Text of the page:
New Yorkers have undoubtedly welcomed — sometimes overwhelmingly — their first standalone Chick-fil-A near Herald Square this past October. On Saturday at 6:30 a.m., it will be joined by a second Manhattan location just up Sixth Avenue.

The new restaurant at the corner of East 46th Street is smaller, just a ground-floor counter with a row of chairs facing the street, and optimized for a to-go experience, cramming in eight registers and a small army of iPad order-takers to keep the line moving — the goal is to get you from the door to food in hand within eight minutes. As with the previous location, this one will debut a new menu item, this time a breakfast sandwich of grilled chicken, egg whites and cheese on an English muffin. Per chain policy, it’ll be closed on Sundays.

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To avoid the madness of the 37th Street location’s First 100 opening day promotion — and perhaps because the new restaurant lacks the floor space for a sleepover — the restaurant is sending out mobile kiosks around the city today and Friday where people can get a card to win anything from one sandwich to a whole year of weekly Chick-fil-A meals. Locations will be posted on the restaurant’s Facebook page.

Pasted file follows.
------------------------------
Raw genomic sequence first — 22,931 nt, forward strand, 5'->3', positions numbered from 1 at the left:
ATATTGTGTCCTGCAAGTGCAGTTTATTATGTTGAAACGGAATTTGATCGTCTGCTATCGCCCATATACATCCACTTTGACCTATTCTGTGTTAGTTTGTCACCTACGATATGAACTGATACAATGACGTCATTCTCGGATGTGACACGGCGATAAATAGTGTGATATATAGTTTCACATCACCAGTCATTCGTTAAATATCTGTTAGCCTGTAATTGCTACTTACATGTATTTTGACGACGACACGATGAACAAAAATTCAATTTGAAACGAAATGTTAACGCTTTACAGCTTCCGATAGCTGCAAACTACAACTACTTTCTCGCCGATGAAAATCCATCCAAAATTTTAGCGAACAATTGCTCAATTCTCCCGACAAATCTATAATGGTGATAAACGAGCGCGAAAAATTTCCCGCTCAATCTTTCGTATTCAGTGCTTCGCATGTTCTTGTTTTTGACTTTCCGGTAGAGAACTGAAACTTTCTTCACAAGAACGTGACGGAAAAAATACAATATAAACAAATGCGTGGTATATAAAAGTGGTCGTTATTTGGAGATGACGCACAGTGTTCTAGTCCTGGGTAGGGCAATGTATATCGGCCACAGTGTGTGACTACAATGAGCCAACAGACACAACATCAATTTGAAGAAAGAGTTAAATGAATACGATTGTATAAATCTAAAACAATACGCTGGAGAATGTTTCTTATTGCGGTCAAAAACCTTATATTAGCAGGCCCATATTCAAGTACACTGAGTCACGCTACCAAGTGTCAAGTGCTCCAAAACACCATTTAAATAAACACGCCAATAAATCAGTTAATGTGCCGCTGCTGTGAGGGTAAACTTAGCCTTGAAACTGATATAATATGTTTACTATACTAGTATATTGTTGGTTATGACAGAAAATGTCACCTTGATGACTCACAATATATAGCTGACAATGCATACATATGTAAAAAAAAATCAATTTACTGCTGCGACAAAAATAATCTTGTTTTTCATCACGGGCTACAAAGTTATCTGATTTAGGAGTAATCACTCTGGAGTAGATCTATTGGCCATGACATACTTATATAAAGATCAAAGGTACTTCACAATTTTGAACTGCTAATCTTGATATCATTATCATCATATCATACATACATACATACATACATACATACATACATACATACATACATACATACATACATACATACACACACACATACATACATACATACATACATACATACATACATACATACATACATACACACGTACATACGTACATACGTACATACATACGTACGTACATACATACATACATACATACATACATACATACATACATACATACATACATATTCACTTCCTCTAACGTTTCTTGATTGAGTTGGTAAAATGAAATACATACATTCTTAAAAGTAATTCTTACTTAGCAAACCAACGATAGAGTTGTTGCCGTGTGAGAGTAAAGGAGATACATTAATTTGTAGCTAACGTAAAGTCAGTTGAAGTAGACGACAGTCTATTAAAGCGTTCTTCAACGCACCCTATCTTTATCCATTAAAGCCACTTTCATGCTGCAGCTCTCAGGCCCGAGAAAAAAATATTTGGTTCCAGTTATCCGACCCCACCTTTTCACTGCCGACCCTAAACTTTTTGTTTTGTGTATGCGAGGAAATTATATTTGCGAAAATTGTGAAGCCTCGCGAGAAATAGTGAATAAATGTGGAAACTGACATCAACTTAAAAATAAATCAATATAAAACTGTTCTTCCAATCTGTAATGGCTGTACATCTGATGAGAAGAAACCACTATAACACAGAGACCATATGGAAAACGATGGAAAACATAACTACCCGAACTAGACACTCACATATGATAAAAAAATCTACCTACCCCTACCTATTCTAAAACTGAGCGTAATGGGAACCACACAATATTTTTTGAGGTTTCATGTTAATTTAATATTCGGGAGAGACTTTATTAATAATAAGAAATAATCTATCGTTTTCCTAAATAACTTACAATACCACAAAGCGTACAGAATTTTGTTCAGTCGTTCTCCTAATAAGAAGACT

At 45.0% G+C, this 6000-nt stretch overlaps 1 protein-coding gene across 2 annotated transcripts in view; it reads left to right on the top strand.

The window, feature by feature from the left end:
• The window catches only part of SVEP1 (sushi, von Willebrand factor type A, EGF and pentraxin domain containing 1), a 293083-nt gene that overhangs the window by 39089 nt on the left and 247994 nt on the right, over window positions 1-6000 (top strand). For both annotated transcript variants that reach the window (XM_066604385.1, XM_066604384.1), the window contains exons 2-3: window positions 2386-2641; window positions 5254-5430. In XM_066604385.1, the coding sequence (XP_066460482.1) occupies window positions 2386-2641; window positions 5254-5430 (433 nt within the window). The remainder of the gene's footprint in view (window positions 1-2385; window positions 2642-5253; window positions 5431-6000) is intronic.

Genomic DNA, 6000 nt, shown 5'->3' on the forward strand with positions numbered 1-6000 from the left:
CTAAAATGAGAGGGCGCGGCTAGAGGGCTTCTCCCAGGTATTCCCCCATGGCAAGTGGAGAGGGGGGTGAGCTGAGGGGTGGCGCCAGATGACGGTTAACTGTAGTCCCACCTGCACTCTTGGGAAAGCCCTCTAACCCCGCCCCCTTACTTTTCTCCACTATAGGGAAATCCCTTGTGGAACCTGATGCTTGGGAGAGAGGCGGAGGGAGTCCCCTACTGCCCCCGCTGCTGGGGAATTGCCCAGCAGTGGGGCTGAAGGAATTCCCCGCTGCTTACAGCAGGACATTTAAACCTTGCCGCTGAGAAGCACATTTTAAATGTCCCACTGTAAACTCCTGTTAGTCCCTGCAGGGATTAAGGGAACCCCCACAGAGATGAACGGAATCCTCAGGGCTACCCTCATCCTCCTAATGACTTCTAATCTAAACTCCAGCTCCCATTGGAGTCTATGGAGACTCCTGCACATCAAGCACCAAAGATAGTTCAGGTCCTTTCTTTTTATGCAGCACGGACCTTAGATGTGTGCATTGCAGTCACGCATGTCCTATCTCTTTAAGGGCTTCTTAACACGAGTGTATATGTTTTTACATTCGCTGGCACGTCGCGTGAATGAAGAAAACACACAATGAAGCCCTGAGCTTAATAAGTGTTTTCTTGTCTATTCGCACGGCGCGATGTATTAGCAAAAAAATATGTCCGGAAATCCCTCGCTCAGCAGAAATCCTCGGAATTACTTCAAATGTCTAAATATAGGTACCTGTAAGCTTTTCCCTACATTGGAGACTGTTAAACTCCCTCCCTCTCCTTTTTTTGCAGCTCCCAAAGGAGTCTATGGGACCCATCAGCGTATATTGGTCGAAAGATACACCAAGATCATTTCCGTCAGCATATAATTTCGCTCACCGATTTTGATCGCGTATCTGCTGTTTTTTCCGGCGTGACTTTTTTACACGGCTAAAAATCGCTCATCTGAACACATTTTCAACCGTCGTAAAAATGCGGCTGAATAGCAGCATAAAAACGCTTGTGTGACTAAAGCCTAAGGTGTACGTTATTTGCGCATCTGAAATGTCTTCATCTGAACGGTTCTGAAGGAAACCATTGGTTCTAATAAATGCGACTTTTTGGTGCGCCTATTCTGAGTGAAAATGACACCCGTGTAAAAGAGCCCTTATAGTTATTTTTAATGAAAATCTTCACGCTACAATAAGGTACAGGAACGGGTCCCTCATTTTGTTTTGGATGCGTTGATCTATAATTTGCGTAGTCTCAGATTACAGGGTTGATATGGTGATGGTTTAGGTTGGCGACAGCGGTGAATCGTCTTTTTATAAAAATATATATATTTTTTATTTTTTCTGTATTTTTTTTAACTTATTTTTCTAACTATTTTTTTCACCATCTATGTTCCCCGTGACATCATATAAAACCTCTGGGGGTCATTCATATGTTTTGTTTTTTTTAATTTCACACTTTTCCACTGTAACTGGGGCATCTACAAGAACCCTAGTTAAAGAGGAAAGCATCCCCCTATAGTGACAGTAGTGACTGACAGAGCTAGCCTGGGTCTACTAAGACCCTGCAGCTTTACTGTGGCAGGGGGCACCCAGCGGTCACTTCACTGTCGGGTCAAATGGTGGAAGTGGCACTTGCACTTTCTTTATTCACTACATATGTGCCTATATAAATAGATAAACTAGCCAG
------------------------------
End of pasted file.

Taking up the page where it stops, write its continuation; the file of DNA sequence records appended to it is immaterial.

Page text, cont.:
That’s not the only lesson learned in the six months since the Herald Square location opened. Back in December, that store voluntarily closed for six days after a Christmas Eve inspection by the Health Department found six critical violations and 59 in total.  

“We experienced some growing pains,” says Ryan Holmes, the chain’s urban strategy manager. “Even though we have some urban restaurants in Chicago and D.C., New York is different.”

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Among the lessons was figuring out how to manage waste without a Dumpster by using trash-compacting garbage cans and equipping the kitchen with an industrial-strength food waste disposal system called the Insinkerator. The sheer volume of business at the first location forced the restaurant to develop not just a theme park-style line system but figure out new procedures behind the scenes — in the first few months, a catering kitchen had been pressed into daily service just to keep up. And the regulations for food prep are more exacting in NYC, which required rearranging its kitchens.

An independent consultant will make monthly visits to ensure food safety procedures are being followed. “We’ve learned a ton,” Holmes says.